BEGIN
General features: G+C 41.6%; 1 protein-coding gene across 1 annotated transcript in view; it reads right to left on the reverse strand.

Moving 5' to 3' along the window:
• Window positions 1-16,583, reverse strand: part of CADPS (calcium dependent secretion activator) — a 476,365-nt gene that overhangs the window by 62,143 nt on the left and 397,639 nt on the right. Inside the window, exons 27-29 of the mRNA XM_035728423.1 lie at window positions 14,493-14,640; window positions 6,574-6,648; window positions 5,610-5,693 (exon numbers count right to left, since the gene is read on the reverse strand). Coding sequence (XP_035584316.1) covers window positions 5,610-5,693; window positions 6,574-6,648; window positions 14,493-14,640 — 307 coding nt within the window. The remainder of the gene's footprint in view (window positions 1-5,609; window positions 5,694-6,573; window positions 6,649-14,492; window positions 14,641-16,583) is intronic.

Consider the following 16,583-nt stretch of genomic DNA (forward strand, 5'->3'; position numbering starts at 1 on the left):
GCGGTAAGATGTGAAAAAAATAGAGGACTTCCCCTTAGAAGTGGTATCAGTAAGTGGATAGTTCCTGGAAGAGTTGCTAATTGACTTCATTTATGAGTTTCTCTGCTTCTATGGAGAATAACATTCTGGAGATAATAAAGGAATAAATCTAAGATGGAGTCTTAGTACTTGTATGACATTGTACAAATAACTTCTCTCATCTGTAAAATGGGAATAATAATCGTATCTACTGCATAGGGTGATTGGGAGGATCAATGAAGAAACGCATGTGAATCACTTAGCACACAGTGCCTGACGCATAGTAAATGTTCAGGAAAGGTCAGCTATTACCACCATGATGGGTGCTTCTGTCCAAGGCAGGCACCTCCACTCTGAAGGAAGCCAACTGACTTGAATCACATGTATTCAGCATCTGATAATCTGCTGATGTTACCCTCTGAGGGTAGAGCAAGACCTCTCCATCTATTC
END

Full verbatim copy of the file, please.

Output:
General features: G+C 41.6%; 1 protein-coding gene across 1 annotated transcript in view; it reads right to left on the reverse strand.

Moving 5' to 3' along the window:
• Window positions 1-16,583, reverse strand: part of CADPS (calcium dependent secretion activator) — a 476,365-nt gene that overhangs the window by 62,143 nt on the left and 397,639 nt on the right. Inside the window, exons 27-29 of the mRNA XM_035728423.1 lie at window positions 14,493-14,640; window positions 6,574-6,648; window positions 5,610-5,693 (exon numbers count right to left, since the gene is read on the reverse strand). Coding sequence (XP_035584316.1) covers window positions 5,610-5,693; window positions 6,574-6,648; window positions 14,493-14,640 — 307 coding nt within the window. The remainder of the gene's footprint in view (window positions 1-5,609; window positions 5,694-6,573; window positions 6,649-14,492; window positions 14,641-16,583) is intronic.

Consider the following 16,583-nt stretch of genomic DNA (forward strand, 5'->3'; position numbering starts at 1 on the left):
GCGGTAAGATGTGAAAAAAATAGAGGACTTCCCCTTAGAAGTGGTATCAGTAAGTGGATAGTTCCTGGAAGAGTTGCTAATTGACTTCATTTATGAGTTTCTCTGCTTCTATGGAGAATAACATTCTGGAGATAATAAAGGAATAAATCTAAGATGGAGTCTTAGTACTTGTATGACATTGTACAAATAACTTCTCTCATCTGTAAAATGGGAATAATAATCGTATCTACTGCATAGGGTGATTGGGAGGATCAATGAAGAAACGCATGTGAATCACTTAGCACACAGTGCCTGACGCATAGTAAATGTTCAGGAAAGGTCAGCTATTACCACCATGATGGGTGCTTCTGTCCAAGGCAGGCACCTCCACTCTGAAGGAAGCCAACTGACTTGAATCACATGTATTCAGCATCTGATAATCTGCTGATGTTACCCTCTGAGGGTAGAGCAAGACCTCTCCATCTATTC